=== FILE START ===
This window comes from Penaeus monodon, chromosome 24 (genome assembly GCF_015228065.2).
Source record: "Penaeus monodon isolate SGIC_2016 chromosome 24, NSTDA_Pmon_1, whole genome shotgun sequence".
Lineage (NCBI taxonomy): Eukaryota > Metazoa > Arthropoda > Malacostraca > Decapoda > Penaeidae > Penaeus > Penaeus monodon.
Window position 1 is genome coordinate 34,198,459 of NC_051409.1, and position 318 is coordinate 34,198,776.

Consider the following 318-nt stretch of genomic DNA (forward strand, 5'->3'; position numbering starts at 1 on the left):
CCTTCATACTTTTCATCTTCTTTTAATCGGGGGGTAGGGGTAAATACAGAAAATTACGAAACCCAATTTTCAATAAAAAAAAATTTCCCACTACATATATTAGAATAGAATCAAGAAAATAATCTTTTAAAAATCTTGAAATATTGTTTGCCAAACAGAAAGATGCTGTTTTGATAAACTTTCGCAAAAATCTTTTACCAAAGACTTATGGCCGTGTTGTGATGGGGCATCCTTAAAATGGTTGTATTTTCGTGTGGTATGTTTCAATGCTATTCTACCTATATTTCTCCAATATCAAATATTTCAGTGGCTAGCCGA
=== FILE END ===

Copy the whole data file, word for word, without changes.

This window comes from Penaeus monodon, chromosome 24 (genome assembly GCF_015228065.2).
Source record: "Penaeus monodon isolate SGIC_2016 chromosome 24, NSTDA_Pmon_1, whole genome shotgun sequence".
Lineage (NCBI taxonomy): Eukaryota > Metazoa > Arthropoda > Malacostraca > Decapoda > Penaeidae > Penaeus > Penaeus monodon.
Window position 1 is genome coordinate 34,198,459 of NC_051409.1, and position 318 is coordinate 34,198,776.

Consider the following 318-nt stretch of genomic DNA (forward strand, 5'->3'; position numbering starts at 1 on the left):
CCTTCATACTTTTCATCTTCTTTTAATCGGGGGGTAGGGGTAAATACAGAAAATTACGAAACCCAATTTTCAATAAAAAAAAATTTCCCACTACATATATTAGAATAGAATCAAGAAAATAATCTTTTAAAAATCTTGAAATATTGTTTGCCAAACAGAAAGATGCTGTTTTGATAAACTTTCGCAAAAATCTTTTACCAAAGACTTATGGCCGTGTTGTGATGGGGCATCCTTAAAATGGTTGTATTTTCGTGTGGTATGTTTCAATGCTATTCTACCTATATTTCTCCAATATCAAATATTTCAGTGGCTAGCCGA